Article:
DEM recognises that people are practising EM outside of the US and Australasia! We were in Cuba in 2013, and now Brazil, bringing high calibre speakers to practitioners that would not otherwise have live access to them and building connections. #FOAMed is awesome, but if you only speak Portuguese, and work in a developing context, or in Cuba where there is essentially no internet, what is available or relevant to you is limited.
DEM recognises the ‘dirty’ side of medicine
Many conferences focus on the practice of medicine in an ideal fully equipped setting with the assumption that practice is scientific. For me, recognising and understanding the political and inexact nature of health care provision – inequality of access, inequality of standard of care and the undue influence of corporate needs on research and guidelines, as well as pragmatism in the face of limited evidence, limited expertise or limited resources and our own fallibility – is a critical part of being a real physician. DEM does not ignore these factors, despite them being complex and ‘dirty’. Bringing politics to an EM conference? To me this is brave and innovative.
DEM sponsors local delegates and has local speakers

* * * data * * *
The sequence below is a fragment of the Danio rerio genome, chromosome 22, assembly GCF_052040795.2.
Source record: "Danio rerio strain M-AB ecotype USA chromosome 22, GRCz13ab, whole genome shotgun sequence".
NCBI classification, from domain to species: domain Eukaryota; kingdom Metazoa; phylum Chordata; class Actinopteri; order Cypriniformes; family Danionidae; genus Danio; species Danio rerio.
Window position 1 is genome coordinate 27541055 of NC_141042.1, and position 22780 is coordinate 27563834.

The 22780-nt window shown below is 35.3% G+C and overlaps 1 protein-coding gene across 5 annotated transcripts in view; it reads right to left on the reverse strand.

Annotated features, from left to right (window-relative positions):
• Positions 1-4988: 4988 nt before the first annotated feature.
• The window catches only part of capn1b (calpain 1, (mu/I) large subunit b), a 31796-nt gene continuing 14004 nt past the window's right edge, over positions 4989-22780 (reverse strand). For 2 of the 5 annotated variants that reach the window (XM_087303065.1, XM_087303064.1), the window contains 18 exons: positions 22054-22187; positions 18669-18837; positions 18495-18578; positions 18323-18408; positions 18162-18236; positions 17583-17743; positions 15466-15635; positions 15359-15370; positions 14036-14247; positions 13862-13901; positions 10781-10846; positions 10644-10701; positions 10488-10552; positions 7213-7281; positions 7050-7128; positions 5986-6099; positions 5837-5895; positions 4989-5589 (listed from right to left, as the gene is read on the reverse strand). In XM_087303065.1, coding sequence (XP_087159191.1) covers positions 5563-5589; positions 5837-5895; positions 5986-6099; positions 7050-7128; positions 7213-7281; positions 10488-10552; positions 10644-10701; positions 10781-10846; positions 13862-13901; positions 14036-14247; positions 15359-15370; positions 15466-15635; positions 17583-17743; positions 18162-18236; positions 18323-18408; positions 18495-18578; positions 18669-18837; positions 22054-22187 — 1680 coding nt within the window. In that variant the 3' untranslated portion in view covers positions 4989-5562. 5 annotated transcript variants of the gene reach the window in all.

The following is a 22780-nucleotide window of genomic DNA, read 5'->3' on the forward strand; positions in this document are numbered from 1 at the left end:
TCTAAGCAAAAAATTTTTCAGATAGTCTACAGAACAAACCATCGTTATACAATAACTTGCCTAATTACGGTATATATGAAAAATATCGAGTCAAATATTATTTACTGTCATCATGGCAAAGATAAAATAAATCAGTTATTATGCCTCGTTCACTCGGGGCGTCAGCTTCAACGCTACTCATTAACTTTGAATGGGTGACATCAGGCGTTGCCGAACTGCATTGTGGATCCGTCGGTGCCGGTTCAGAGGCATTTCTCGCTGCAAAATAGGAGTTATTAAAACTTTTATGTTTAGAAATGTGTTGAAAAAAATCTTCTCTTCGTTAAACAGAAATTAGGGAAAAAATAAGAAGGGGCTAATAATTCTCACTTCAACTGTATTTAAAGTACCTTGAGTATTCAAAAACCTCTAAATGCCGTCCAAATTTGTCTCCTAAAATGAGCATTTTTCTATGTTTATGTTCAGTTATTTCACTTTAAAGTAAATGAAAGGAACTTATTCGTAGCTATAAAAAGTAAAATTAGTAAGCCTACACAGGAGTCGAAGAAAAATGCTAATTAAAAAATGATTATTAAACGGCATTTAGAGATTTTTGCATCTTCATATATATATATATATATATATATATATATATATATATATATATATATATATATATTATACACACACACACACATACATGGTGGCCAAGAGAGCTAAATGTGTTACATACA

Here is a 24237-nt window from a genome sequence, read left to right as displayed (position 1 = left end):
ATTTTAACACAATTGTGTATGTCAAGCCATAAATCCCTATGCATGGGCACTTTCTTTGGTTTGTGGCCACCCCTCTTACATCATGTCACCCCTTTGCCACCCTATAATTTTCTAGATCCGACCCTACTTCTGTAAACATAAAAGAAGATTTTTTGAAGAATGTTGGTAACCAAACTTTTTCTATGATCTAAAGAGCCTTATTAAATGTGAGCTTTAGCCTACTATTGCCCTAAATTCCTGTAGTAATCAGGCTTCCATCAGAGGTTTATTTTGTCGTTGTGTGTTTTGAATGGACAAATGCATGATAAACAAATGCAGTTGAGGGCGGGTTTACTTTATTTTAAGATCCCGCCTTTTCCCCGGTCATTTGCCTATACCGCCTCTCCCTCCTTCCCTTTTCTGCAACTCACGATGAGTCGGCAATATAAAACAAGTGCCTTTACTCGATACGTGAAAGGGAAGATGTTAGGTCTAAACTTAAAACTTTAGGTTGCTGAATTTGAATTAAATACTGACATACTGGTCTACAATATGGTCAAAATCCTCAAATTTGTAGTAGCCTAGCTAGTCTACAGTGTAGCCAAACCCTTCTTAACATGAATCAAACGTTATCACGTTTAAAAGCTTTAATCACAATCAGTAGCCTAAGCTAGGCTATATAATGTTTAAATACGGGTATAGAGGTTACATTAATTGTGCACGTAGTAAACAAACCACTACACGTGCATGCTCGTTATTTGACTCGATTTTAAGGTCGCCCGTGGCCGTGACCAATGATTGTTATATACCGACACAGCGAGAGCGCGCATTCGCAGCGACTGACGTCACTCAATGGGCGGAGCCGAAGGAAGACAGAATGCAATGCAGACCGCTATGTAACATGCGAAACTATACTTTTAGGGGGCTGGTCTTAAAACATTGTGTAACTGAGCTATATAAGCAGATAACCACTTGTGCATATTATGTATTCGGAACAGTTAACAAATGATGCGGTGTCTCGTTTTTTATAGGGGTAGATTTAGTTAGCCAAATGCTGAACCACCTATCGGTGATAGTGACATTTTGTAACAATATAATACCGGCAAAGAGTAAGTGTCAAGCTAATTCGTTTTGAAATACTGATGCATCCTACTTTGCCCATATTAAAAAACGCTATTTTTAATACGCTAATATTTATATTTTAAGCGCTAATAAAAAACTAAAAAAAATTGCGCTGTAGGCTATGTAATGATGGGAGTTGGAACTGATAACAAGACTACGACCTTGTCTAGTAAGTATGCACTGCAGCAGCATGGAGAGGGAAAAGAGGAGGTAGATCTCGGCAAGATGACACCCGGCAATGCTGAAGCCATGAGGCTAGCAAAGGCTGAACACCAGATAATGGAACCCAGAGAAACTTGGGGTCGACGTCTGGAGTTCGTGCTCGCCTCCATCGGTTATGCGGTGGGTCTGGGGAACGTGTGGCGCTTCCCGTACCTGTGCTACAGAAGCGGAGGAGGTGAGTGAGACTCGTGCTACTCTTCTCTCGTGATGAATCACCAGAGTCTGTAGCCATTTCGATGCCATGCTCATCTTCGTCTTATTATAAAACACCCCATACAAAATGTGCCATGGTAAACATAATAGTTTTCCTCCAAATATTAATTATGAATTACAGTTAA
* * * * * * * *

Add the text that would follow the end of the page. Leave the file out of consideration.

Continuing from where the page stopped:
DEM fully sponsored 65 local delegates from Cuba and other Caribbean nations last year, bringing local speakers to their own peers, and to an international audience, and will be doing the same in Brazil this year.
DEM does real-time interpretation
DEM does real-time bilingual interpretation of all presentations and question and answer sessions, making information truly accessible to delegates and allowing people to converse who would otherwise not be able to.
What happens after DEM is cool.
Matt Dawson and Mike Mallin from the Ultrasound Podcast ran an ultrasound course in Castries, St. Lucia and Ricardo Hamilton and Mary Langcake (trauma surgeon from Sydney) ran the first fully accredited ATLS course in the Bahamas in the week after DEM 2013. The first ever Paediatric Intensive Care BASICs course in St Lucia was also organized following DEM 2013, to name but few follow-ons.
Delegate registration fees contributed to computers and USB drives loaded with #FOAMed resources, and EZIO kits that were donated to Cuba, St Lucia and the region after DEM 2013.
A letter signed by conference organisers and delegates was published in the BMJ calling for an end to the US-Cuba embargo in the name of access to health care, raising awareness in the medical community on this complex topic.
The social is awesome
Never got to bed before 2 or 3 in Havana – mojitos, cuba libres, music and Caribbean heat, similar minded folks to share stories and ideas with, hoping Brazil will be the same.
Lee and Mark
These two are brilliant. They are the heart of DEM and have my total confidence and respect.
So, that’s what I think is so good about DevelopingEM. Come and see for yourselves!!